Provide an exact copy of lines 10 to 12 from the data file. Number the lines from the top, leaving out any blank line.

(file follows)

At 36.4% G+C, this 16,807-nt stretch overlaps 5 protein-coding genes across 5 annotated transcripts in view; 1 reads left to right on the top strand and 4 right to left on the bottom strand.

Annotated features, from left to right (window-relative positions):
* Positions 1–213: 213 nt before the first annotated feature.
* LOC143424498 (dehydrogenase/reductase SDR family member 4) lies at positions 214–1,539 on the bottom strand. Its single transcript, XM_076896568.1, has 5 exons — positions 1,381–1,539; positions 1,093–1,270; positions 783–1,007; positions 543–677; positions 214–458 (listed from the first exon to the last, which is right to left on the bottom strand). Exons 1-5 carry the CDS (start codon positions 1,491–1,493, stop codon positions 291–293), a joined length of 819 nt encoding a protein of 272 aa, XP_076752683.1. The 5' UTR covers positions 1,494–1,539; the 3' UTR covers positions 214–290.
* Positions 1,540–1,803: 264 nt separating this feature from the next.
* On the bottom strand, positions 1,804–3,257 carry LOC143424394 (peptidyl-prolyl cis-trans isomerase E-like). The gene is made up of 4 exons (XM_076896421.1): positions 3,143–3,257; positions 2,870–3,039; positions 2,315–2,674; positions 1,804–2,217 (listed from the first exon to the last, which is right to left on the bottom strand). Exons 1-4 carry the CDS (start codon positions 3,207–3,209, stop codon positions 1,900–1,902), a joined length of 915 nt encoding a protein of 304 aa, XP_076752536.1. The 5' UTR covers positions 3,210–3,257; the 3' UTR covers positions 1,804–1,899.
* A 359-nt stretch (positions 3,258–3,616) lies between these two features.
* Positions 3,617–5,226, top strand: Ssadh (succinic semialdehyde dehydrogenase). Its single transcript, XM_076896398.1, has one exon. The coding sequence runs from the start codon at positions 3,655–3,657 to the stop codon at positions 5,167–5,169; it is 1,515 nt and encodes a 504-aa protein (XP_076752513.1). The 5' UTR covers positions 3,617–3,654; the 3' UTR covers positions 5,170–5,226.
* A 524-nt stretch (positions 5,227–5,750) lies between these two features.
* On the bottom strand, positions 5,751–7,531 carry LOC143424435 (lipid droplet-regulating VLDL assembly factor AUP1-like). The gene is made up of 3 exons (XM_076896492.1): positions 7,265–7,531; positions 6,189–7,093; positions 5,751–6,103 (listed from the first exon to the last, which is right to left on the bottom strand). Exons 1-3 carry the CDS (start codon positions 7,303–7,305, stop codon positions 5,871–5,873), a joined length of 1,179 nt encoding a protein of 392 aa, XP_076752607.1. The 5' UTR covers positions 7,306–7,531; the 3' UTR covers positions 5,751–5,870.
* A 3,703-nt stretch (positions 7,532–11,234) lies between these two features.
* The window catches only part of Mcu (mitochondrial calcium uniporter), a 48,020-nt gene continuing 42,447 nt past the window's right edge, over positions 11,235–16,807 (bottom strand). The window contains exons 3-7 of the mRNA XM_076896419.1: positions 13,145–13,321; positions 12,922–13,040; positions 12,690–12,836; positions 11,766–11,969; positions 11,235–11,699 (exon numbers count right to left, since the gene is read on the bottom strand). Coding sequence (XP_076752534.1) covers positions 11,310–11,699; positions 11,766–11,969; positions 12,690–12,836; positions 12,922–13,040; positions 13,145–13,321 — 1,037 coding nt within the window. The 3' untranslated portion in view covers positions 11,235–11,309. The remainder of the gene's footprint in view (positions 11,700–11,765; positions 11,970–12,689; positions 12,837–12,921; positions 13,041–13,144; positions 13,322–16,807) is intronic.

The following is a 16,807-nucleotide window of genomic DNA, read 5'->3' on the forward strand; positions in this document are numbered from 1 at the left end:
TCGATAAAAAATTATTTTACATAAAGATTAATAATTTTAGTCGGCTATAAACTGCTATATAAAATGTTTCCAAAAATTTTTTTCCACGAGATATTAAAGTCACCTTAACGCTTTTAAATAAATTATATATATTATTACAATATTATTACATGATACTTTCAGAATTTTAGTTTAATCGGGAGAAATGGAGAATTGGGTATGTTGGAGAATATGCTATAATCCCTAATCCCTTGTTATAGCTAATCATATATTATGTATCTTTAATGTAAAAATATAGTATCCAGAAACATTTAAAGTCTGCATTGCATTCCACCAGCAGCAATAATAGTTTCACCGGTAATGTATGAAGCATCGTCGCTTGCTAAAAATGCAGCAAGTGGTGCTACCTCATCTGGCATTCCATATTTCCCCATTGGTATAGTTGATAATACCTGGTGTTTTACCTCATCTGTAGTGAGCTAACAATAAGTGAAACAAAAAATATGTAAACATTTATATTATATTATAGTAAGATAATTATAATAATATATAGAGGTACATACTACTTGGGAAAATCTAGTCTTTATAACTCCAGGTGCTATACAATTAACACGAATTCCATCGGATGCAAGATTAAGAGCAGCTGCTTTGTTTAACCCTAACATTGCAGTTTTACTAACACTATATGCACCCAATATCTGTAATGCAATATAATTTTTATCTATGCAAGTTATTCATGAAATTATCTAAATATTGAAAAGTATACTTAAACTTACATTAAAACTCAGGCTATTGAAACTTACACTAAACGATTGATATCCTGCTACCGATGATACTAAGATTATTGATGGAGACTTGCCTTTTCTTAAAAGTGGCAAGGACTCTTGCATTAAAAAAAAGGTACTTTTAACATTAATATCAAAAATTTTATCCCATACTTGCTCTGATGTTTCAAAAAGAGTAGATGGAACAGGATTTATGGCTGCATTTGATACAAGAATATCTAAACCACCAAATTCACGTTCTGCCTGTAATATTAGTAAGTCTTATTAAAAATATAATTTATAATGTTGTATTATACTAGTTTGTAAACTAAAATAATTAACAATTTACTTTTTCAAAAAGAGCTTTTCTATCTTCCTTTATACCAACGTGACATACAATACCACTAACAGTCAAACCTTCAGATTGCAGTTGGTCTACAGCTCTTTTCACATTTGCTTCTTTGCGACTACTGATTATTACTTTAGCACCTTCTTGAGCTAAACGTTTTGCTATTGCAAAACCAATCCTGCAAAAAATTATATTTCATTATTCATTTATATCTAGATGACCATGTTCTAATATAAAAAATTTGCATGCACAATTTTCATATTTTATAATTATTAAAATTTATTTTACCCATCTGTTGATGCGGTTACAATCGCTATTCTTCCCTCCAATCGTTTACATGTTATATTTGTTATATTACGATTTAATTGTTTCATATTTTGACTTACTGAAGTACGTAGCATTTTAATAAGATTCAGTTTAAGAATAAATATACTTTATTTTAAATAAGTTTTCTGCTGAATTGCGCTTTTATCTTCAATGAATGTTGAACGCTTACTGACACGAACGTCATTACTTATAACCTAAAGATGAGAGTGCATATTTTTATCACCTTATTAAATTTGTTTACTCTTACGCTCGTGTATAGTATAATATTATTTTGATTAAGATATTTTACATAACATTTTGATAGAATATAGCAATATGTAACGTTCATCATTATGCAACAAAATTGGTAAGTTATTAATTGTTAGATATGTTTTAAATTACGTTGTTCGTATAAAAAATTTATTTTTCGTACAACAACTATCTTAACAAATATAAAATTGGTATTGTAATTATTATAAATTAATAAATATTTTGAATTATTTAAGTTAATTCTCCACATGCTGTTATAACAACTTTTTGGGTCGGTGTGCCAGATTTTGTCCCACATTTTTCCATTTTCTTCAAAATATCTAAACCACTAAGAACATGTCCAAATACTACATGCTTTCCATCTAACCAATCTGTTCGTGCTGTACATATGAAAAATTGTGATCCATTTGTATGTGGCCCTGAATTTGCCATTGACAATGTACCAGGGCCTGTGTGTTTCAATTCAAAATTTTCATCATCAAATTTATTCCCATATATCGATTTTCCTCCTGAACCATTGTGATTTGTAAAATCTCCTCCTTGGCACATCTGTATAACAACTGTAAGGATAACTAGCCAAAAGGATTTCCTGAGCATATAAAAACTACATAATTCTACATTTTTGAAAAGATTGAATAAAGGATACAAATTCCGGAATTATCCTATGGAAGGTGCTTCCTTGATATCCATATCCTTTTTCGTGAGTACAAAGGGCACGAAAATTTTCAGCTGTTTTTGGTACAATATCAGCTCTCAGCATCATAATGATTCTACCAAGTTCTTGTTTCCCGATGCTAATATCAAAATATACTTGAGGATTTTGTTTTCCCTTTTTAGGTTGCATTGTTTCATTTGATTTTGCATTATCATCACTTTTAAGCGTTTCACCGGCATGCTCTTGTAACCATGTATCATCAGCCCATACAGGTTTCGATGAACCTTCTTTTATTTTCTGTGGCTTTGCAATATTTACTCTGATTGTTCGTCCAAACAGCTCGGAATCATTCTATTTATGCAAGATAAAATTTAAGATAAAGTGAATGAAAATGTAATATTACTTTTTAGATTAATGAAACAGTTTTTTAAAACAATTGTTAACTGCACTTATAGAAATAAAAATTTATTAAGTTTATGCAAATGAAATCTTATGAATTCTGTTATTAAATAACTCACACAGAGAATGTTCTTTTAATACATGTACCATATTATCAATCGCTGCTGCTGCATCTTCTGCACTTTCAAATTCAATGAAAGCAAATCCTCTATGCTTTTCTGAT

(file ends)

* On the bottom strand, positions 5,751–7,531 carry LOC143424435 (lipid droplet-regulating VLDL assembly factor AUP1-like). The gene is made up of 3 exons (XM_076896492.1): positions 7,265–7,531; positions 6,189–7,093; positions 5,751–6,103 (listed from the first exon to the last, which is right to left on the bottom strand). Exons 1-3 carry the CDS (start codon positions 7,303–7,305, stop codon positions 5,871–5,873), a joined length of 1,179 nt encoding a protein of 392 aa, XP_076752607.1. The 5' UTR covers positions 7,306–7,531; the 3' UTR covers positions 5,751–5,870.
* A 3,703-nt stretch (positions 7,532–11,234) lies between these two features.
* The window catches only part of Mcu (mitochondrial calcium uniporter), a 48,020-nt gene continuing 42,447 nt past the window's right edge, over positions 11,235–16,807 (bottom strand). The window contains exons 3-7 of the mRNA XM_076896419.1: positions 13,145–13,321; positions 12,922–13,040; positions 12,690–12,836; positions 11,766–11,969; positions 11,235–11,699 (exon numbers count right to left, since the gene is read on the bottom strand). Coding sequence (XP_076752534.1) covers positions 11,310–11,699; positions 11,766–11,969; positions 12,690–12,836; positions 12,922–13,040; positions 13,145–13,321 — 1,037 coding nt within the window. The 3' untranslated portion in view covers positions 11,235–11,309. The remainder of the gene's footprint in view (positions 11,700–11,765; positions 11,970–12,689; positions 12,837–12,921; positions 13,041–13,144; positions 13,322–16,807) is intronic.